It has just fallen to me to visit some shops and purchase goods as part of the commercial festival of Christmas. If left to me, I’d hold Christmas far from the madding crowd – perhaps in February (when there’s not much happening) – but as this point of view has yet to gain wide currency (and would go down especially poorly with the under 10s), I had to bite the bullet and “join in”.
As I meandered into the city, I passed a nightclub which had displayed on its exterior a number of posters promoting what I presume to be its wares. This poster, as so many of its ilk which I see around the city, was printed in large black text on a day-glo coloured sheet of A4 (probably – I didn’t actually check) paper. The text comprised a list of words, almost words and random agglomerations of letters along with a few, smaller pictograms. Having perused this poster I do not have the slightest idea what it was offering – though I do know the date the “something” will occur, just not the time or location. I suspect some of the collections of letters my have been proper nouns, perhaps even names – but I really can’t be sure and I do wonder if even the “yoof” have any idea what might be in store (so to speak). Now, I realise that I am well-stricken in years and was not really nightclub-fodder even in my pomp (which was around 15:37 last Wednesday, if memory serves) but the totally opacity of this advertisement left me feeling slightly depressed. I might have enjoyed what was on offer, if only I could work it what (and when and where) it was. There is much hand-wringing in the broadsheets (and elsewhere) about the failure of opera, the theatre or the National Trust to appeal to a broad enough demographic – but one sees little mention of the young-at-heart (and soft-in-the-head) being effectively excluded from a life of middle-aged clubbing (or I assume this is what I was being excluded from). Cinemas now offer special screenings for the elderly and those with babies, it’s about time that the nightclubs of this land caught up. At the very least, they could offer some sort of York Notes or “…for Dummies” guide – a Rosetta Stone, if you will – to allow us to translate their posters into a more familiar tongue. I might discover that I’m a gringle – which sounds much more festive than is the case (it being a fan of grimecore, not so keen on djent) – let’s face it, I’m already hench!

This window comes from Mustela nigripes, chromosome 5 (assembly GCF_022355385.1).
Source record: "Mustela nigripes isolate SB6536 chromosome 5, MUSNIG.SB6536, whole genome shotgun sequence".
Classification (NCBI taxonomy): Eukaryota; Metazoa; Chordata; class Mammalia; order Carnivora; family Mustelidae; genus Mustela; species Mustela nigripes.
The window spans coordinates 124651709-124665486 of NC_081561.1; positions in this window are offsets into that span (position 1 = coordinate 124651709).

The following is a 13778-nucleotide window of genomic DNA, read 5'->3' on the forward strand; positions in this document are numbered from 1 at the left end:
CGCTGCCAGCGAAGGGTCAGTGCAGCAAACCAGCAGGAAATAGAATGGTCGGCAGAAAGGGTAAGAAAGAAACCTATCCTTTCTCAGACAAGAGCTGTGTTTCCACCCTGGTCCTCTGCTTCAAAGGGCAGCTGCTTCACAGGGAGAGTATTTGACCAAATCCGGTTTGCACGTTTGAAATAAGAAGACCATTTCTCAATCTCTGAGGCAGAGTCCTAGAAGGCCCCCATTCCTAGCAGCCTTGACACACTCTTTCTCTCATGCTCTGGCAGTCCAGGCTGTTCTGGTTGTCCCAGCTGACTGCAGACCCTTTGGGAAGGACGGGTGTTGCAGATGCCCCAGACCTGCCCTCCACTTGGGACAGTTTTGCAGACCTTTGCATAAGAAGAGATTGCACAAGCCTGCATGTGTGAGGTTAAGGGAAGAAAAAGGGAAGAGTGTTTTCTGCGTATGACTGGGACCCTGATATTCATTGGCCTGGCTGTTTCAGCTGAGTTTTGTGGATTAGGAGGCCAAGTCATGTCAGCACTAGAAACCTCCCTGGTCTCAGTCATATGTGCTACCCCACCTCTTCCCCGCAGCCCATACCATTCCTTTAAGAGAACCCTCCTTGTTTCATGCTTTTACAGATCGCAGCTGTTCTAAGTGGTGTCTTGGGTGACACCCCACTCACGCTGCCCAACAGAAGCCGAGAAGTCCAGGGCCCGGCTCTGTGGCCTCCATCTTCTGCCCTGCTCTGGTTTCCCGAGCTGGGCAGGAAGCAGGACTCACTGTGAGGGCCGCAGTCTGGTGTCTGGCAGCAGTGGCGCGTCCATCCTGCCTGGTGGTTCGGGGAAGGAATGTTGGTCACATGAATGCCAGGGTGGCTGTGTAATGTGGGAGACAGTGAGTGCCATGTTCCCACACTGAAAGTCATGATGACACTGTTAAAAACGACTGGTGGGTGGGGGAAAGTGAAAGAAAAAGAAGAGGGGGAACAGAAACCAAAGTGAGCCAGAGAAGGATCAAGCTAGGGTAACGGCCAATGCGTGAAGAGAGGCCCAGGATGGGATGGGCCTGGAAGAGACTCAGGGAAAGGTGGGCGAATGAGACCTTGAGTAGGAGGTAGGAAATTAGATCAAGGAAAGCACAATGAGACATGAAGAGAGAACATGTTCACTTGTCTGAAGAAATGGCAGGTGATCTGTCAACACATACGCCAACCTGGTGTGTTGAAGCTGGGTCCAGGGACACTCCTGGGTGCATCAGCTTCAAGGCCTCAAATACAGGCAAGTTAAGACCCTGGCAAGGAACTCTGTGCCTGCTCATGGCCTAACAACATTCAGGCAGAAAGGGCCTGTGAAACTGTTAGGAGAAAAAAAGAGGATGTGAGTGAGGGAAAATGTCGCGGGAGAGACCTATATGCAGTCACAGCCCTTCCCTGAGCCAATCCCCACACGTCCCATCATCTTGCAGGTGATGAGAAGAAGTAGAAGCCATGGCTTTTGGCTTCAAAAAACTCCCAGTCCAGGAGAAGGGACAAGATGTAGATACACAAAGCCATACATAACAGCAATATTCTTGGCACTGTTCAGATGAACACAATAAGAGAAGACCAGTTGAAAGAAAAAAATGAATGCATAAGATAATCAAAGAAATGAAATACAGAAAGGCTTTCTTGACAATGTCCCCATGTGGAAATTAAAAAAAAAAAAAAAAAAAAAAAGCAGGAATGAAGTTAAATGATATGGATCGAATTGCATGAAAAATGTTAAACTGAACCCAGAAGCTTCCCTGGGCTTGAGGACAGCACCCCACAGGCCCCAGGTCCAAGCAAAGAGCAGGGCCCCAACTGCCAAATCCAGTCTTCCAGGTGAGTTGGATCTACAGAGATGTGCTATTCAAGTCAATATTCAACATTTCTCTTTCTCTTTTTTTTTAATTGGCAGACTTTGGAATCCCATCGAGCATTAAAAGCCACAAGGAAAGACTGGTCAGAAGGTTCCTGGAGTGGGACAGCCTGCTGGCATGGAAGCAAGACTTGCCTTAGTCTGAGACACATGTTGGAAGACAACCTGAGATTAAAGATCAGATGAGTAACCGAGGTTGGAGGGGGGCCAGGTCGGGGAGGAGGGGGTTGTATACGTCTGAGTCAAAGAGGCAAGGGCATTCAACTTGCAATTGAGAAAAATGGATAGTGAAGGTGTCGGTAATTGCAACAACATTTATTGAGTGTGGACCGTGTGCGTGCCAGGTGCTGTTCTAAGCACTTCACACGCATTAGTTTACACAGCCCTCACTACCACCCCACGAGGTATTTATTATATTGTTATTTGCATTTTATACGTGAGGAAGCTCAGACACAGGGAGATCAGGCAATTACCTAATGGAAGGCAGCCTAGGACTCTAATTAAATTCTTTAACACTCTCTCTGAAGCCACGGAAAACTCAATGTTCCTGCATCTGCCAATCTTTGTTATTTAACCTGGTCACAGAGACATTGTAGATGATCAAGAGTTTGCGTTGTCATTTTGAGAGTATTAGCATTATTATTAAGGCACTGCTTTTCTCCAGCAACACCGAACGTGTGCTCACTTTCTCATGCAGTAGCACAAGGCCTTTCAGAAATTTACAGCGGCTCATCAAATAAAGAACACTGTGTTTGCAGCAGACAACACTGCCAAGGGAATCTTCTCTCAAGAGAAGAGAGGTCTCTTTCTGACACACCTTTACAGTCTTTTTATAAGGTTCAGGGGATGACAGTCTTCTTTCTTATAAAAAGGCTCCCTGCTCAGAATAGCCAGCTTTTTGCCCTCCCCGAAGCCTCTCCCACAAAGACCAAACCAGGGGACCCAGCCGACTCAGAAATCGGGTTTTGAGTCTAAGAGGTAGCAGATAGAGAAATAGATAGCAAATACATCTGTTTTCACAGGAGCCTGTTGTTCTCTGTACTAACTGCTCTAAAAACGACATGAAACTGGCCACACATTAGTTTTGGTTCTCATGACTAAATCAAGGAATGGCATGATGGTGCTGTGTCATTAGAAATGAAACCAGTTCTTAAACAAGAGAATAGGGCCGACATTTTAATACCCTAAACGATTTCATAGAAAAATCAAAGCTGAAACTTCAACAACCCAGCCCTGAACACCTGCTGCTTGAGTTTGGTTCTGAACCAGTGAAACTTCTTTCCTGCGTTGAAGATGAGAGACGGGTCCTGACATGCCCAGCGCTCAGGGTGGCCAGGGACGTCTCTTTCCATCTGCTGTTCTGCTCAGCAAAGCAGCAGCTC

A little later I found myself in John Lewis – much more familiar territory – and whilst hunting for Customer Collections wandered through kitchenware. My eyes alighted on a plaque describing a nearby device and the plaque said “Swan grinder”. I will admit that I laughed out loud (you will be pleased to know that I refrained from rolling on the floor), though I still cannot be sure if this is some sort of tool to process (or torture) your swan (does the Queen like a nice cup of freshly-ground swan coffee, perhaps?) or a dating tool to enable the gayer members of Genus Cygnus to find like-minded companions for two-in-a-nest romps? In either case, it seems like quite a niche market as I have yet to sight royalty or have my arm broken in the Southampton branch of John Lewis.
I do wonder if these sorts of idle, speculative musings were occurring to my fellow, merrie (you see, I can do festive!) shoppers – or do I once again find myself in a minority of one?